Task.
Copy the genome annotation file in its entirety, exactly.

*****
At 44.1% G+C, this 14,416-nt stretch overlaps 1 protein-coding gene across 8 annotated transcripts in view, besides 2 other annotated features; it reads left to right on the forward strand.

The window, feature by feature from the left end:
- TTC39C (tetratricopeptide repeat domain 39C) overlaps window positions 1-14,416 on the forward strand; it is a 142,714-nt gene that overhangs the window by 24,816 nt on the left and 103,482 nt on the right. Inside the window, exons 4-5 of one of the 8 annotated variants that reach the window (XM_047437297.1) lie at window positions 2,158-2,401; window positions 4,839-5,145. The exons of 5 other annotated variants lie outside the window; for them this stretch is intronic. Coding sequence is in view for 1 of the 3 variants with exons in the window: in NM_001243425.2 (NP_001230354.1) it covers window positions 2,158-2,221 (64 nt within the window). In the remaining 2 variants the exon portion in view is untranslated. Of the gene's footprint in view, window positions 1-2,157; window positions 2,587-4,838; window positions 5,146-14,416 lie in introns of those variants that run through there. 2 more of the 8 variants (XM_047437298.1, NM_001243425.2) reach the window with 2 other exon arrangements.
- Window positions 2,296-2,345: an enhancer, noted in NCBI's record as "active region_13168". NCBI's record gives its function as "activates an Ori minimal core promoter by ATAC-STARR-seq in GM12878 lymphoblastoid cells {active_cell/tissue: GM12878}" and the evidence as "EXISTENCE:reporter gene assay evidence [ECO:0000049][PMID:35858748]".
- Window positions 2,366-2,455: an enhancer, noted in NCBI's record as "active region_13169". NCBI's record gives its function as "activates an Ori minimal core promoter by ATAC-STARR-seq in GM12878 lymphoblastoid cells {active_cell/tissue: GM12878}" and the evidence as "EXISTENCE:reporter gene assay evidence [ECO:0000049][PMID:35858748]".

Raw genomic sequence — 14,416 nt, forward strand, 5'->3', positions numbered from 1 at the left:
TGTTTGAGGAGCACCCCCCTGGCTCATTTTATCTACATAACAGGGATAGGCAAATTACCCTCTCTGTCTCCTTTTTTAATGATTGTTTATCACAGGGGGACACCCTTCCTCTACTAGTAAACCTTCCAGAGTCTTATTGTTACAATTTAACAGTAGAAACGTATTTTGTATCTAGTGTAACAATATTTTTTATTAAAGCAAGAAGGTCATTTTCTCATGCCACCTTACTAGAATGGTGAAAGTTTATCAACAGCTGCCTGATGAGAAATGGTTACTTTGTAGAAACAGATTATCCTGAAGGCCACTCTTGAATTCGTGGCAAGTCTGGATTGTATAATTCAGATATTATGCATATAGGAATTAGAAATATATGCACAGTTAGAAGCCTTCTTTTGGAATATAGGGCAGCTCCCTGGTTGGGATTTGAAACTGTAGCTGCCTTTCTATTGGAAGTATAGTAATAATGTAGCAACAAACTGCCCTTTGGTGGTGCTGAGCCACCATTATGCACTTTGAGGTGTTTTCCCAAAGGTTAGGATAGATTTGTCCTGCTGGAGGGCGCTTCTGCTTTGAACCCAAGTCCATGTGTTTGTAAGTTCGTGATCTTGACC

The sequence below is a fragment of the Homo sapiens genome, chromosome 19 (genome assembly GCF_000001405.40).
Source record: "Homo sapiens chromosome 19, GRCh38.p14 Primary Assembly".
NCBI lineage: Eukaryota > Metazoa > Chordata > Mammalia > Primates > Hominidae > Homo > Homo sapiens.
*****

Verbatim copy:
At 44.1% G+C, this 14,416-nt stretch overlaps 1 protein-coding gene across 8 annotated transcripts in view, besides 2 other annotated features; it reads left to right on the forward strand.

The window, feature by feature from the left end:
- TTC39C (tetratricopeptide repeat domain 39C) overlaps window positions 1-14,416 on the forward strand; it is a 142,714-nt gene that overhangs the window by 24,816 nt on the left and 103,482 nt on the right. Inside the window, exons 4-5 of one of the 8 annotated variants that reach the window (XM_047437297.1) lie at window positions 2,158-2,401; window positions 4,839-5,145. The exons of 5 other annotated variants lie outside the window; for them this stretch is intronic. Coding sequence is in view for 1 of the 3 variants with exons in the window: in NM_001243425.2 (NP_001230354.1) it covers window positions 2,158-2,221 (64 nt within the window). In the remaining 2 variants the exon portion in view is untranslated. Of the gene's footprint in view, window positions 1-2,157; window positions 2,587-4,838; window positions 5,146-14,416 lie in introns of those variants that run through there. 2 more of the 8 variants (XM_047437298.1, NM_001243425.2) reach the window with 2 other exon arrangements.
- Window positions 2,296-2,345: an enhancer, noted in NCBI's record as "active region_13168". NCBI's record gives its function as "activates an Ori minimal core promoter by ATAC-STARR-seq in GM12878 lymphoblastoid cells {active_cell/tissue: GM12878}" and the evidence as "EXISTENCE:reporter gene assay evidence [ECO:0000049][PMID:35858748]".
- Window positions 2,366-2,455: an enhancer, noted in NCBI's record as "active region_13169". NCBI's record gives its function as "activates an Ori minimal core promoter by ATAC-STARR-seq in GM12878 lymphoblastoid cells {active_cell/tissue: GM12878}" and the evidence as "EXISTENCE:reporter gene assay evidence [ECO:0000049][PMID:35858748]".

Raw genomic sequence — 14,416 nt, forward strand, 5'->3', positions numbered from 1 at the left:
TGTTTGAGGAGCACCCCCCTGGCTCATTTTATCTACATAACAGGGATAGGCAAATTACCCTCTCTGTCTCCTTTTTTAATGATTGTTTATCACAGGGGGACACCCTTCCTCTACTAGTAAACCTTCCAGAGTCTTATTGTTACAATTTAACAGTAGAAACGTATTTTGTATCTAGTGTAACAATATTTTTTATTAAAGCAAGAAGGTCATTTTCTCATGCCACCTTACTAGAATGGTGAAAGTTTATCAACAGCTGCCTGATGAGAAATGGTTACTTTGTAGAAACAGATTATCCTGAAGGCCACTCTTGAATTCGTGGCAAGTCTGGATTGTATAATTCAGATATTATGCATATAGGAATTAGAAATATATGCACAGTTAGAAGCCTTCTTTTGGAATATAGGGCAGCTCCCTGGTTGGGATTTGAAACTGTAGCTGCCTTTCTATTGGAAGTATAGTAATAATGTAGCAACAAACTGCCCTTTGGTGGTGCTGAGCCACCATTATGCACTTTGAGGTGTTTTCCCAAAGGTTAGGATAGATTTGTCCTGCTGGAGGGCGCTTCTGCTTTGAACCCAAGTCCATGTGTTTGTAAGTTCGTGATCTTGACC

The sequence below is a fragment of the Homo sapiens genome, chromosome 19 (genome assembly GCF_000001405.40).
Source record: "Homo sapiens chromosome 19, GRCh38.p14 Primary Assembly".
NCBI lineage: Eukaryota > Metazoa > Chordata > Mammalia > Primates > Hominidae > Homo > Homo sapiens.